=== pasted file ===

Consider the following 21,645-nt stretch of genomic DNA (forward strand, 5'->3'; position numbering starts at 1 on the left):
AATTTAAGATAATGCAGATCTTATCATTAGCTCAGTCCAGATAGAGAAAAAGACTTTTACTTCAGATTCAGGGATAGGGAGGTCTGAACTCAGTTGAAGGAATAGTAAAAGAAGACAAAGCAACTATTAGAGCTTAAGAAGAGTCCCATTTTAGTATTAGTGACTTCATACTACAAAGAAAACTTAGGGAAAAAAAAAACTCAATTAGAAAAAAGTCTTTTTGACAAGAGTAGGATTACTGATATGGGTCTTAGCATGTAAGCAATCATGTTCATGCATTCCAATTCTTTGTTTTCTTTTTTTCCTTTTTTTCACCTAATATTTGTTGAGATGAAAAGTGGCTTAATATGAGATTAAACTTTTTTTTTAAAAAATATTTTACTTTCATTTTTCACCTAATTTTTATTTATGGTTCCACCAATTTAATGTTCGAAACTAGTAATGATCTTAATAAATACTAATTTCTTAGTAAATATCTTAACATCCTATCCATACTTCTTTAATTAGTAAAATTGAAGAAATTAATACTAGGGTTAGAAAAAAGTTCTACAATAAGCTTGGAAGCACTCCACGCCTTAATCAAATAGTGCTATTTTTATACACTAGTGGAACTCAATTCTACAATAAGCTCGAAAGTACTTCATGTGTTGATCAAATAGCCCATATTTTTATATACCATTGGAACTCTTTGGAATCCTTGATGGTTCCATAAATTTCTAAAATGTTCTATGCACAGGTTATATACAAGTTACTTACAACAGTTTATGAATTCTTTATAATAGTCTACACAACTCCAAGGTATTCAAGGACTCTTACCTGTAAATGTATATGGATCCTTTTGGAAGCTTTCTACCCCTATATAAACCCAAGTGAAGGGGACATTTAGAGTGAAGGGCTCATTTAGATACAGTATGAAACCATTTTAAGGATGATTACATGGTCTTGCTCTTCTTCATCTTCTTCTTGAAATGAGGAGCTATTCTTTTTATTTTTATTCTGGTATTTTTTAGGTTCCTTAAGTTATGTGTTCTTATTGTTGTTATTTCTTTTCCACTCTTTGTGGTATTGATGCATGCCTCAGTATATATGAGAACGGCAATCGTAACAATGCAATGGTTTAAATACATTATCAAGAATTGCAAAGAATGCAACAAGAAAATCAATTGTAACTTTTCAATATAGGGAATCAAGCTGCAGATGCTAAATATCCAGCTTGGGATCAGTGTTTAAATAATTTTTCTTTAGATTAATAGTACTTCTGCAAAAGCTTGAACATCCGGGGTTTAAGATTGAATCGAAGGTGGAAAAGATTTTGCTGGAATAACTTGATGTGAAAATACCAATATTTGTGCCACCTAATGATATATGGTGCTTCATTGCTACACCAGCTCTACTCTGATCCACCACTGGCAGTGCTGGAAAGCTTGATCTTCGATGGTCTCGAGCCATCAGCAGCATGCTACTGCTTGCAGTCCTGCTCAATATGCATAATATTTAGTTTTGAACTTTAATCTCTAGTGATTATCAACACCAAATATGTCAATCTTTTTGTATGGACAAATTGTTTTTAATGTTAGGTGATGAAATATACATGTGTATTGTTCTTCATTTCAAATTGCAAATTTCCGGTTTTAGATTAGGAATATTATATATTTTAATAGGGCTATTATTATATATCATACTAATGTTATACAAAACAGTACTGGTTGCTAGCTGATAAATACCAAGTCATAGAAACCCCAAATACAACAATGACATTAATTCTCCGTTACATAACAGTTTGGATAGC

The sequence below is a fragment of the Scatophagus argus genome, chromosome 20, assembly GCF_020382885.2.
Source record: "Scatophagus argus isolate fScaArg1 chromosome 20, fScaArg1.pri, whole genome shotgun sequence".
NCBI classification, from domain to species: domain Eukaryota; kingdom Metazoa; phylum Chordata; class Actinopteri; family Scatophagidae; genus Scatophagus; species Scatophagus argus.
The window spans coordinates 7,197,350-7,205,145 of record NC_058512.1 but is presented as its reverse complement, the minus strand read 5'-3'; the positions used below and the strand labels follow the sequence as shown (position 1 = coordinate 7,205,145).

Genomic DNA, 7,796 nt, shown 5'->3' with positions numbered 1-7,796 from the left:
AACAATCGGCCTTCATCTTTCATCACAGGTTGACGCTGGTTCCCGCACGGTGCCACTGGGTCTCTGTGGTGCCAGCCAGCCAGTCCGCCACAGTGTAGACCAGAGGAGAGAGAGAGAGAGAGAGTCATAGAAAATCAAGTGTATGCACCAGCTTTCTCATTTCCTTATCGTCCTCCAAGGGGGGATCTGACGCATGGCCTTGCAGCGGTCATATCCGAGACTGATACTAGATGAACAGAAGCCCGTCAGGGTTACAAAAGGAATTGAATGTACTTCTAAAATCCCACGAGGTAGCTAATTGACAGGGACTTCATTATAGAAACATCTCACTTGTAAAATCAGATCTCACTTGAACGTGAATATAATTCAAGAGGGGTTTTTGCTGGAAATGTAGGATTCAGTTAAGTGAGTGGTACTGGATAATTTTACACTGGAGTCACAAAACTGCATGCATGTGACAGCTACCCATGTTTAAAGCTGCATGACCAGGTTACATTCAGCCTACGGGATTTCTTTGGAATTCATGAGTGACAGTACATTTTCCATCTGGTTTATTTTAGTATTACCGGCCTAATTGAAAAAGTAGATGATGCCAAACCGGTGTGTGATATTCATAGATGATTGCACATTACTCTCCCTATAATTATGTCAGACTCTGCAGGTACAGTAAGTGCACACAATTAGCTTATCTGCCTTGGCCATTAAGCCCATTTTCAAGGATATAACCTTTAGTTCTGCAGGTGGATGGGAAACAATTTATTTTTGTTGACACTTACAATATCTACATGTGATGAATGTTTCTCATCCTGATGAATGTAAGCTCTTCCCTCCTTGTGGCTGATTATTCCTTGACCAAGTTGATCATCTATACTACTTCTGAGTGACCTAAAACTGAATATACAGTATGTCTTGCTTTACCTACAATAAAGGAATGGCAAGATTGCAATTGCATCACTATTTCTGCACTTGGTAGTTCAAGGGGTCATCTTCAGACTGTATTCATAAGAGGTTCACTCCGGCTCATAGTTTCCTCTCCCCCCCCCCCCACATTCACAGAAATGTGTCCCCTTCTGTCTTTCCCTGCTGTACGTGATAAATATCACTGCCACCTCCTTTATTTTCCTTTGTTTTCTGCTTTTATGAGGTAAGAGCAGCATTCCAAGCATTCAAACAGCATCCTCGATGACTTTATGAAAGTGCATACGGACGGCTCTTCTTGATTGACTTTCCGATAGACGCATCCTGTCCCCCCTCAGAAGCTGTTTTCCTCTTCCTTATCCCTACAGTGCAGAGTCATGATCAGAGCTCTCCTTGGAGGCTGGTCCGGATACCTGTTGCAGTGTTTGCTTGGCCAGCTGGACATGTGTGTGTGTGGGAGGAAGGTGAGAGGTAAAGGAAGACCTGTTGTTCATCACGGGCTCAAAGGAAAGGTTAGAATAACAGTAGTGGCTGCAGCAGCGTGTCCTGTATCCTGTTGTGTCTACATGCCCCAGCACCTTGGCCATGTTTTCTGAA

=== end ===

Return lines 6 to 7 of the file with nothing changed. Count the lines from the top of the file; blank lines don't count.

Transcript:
The window spans coordinates 7,197,350-7,205,145 of record NC_058512.1 but is presented as its reverse complement, the minus strand read 5'-3'; the positions used below and the strand labels follow the sequence as shown (position 1 = coordinate 7,205,145).

Genomic DNA, 7,796 nt, shown 5'->3' with positions numbered 1-7,796 from the left: